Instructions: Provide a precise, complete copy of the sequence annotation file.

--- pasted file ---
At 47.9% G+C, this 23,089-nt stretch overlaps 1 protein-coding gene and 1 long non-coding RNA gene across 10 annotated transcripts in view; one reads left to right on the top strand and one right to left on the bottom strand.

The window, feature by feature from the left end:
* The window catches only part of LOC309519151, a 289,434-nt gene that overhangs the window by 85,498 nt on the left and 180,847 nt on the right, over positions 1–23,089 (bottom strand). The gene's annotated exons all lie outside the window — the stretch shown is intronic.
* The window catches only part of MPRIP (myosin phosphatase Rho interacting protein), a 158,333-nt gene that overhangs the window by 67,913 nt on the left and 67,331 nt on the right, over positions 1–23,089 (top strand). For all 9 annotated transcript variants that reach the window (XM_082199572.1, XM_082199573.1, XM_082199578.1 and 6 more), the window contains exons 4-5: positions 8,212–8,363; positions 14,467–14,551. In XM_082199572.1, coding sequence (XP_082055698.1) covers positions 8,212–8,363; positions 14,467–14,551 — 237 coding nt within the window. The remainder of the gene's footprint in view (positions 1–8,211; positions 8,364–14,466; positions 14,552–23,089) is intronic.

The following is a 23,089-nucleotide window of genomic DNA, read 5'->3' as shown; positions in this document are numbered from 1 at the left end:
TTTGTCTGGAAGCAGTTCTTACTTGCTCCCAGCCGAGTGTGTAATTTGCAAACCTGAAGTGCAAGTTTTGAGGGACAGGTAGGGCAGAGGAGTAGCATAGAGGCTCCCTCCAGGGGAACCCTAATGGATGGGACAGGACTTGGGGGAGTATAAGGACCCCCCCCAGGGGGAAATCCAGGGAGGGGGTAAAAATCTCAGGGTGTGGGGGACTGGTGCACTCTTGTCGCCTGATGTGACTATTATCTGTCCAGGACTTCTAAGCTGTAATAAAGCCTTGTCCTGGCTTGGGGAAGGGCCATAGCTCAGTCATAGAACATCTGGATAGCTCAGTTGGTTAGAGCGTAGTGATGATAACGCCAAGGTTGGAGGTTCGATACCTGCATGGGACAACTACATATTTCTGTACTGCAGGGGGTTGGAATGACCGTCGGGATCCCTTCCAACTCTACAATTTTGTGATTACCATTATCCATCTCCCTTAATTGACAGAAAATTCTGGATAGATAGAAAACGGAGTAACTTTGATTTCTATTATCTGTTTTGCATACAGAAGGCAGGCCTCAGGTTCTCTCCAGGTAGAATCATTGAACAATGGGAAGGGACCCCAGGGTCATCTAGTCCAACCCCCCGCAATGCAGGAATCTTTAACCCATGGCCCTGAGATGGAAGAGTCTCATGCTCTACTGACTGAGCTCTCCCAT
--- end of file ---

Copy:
At 47.9% G+C, this 23,089-nt stretch overlaps 1 protein-coding gene and 1 long non-coding RNA gene across 10 annotated transcripts in view; one reads left to right on the top strand and one right to left on the bottom strand.

The window, feature by feature from the left end:
* The window catches only part of LOC309519151, a 289,434-nt gene that overhangs the window by 85,498 nt on the left and 180,847 nt on the right, over positions 1–23,089 (bottom strand). The gene's annotated exons all lie outside the window — the stretch shown is intronic.
* The window catches only part of MPRIP (myosin phosphatase Rho interacting protein), a 158,333-nt gene that overhangs the window by 67,913 nt on the left and 67,331 nt on the right, over positions 1–23,089 (top strand). For all 9 annotated transcript variants that reach the window (XM_082199572.1, XM_082199573.1, XM_082199578.1 and 6 more), the window contains exons 4-5: positions 8,212–8,363; positions 14,467–14,551. In XM_082199572.1, coding sequence (XP_082055698.1) covers positions 8,212–8,363; positions 14,467–14,551 — 237 coding nt within the window. The remainder of the gene's footprint in view (positions 1–8,211; positions 8,364–14,466; positions 14,552–23,089) is intronic.

The following is a 23,089-nucleotide window of genomic DNA, read 5'->3' as shown; positions in this document are numbered from 1 at the left end:
TTTGTCTGGAAGCAGTTCTTACTTGCTCCCAGCCGAGTGTGTAATTTGCAAACCTGAAGTGCAAGTTTTGAGGGACAGGTAGGGCAGAGGAGTAGCATAGAGGCTCCCTCCAGGGGAACCCTAATGGATGGGACAGGACTTGGGGGAGTATAAGGACCCCCCCCAGGGGGAAATCCAGGGAGGGGGTAAAAATCTCAGGGTGTGGGGGACTGGTGCACTCTTGTCGCCTGATGTGACTATTATCTGTCCAGGACTTCTAAGCTGTAATAAAGCCTTGTCCTGGCTTGGGGAAGGGCCATAGCTCAGTCATAGAACATCTGGATAGCTCAGTTGGTTAGAGCGTAGTGATGATAACGCCAAGGTTGGAGGTTCGATACCTGCATGGGACAACTACATATTTCTGTACTGCAGGGGGTTGGAATGACCGTCGGGATCCCTTCCAACTCTACAATTTTGTGATTACCATTATCCATCTCCCTTAATTGACAGAAAATTCTGGATAGATAGAAAACGGAGTAACTTTGATTTCTATTATCTGTTTTGCATACAGAAGGCAGGCCTCAGGTTCTCTCCAGGTAGAATCATTGAACAATGGGAAGGGACCCCAGGGTCATCTAGTCCAACCCCCCGCAATGCAGGAATCTTTAACCCATGGCCCTGAGATGGAAGAGTCTCATGCTCTACTGACTGAGCTCTCCCAT